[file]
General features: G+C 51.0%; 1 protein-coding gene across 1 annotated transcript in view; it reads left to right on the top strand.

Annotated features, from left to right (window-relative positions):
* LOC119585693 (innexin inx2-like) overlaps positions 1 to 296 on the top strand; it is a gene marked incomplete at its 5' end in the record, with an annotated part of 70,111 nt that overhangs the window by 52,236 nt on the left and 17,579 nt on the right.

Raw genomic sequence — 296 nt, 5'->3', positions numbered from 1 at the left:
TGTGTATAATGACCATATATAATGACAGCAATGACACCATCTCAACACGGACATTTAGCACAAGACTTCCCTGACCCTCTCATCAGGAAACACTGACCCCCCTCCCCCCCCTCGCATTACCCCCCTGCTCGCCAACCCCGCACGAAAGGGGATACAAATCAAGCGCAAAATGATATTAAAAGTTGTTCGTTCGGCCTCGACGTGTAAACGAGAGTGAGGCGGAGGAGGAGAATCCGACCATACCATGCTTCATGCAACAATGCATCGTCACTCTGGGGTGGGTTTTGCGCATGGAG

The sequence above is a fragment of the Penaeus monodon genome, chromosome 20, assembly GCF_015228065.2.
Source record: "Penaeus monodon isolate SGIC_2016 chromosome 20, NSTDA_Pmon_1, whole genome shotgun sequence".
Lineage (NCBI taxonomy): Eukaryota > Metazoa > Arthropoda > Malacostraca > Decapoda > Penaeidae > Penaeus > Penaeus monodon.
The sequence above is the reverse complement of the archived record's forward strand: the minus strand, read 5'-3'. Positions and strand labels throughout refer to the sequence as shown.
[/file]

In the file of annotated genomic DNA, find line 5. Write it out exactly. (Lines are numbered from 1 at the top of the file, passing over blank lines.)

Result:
TGTGTATAATGACCATATATAATGACAGCAATGACACCATCTCAACACGGACATTTAGCACAAGACTTCCCTGACCCTCTCATCAGGAAACACTGACCCCCCTCCCCCCCCTCGCATTACCCCCCTGCTCGCCAACCCCGCACGAAAGGGGATACAAATCAAGCGCAAAATGATATTAAAAGTTGTTCGTTCGGCCTCGACGTGTAAACGAGAGTGAGGCGGAGGAGGAGAATCCGACCATACCATGCTTCATGCAACAATGCATCGTCACTCTGGGGTGGGTTTTGCGCATGGAG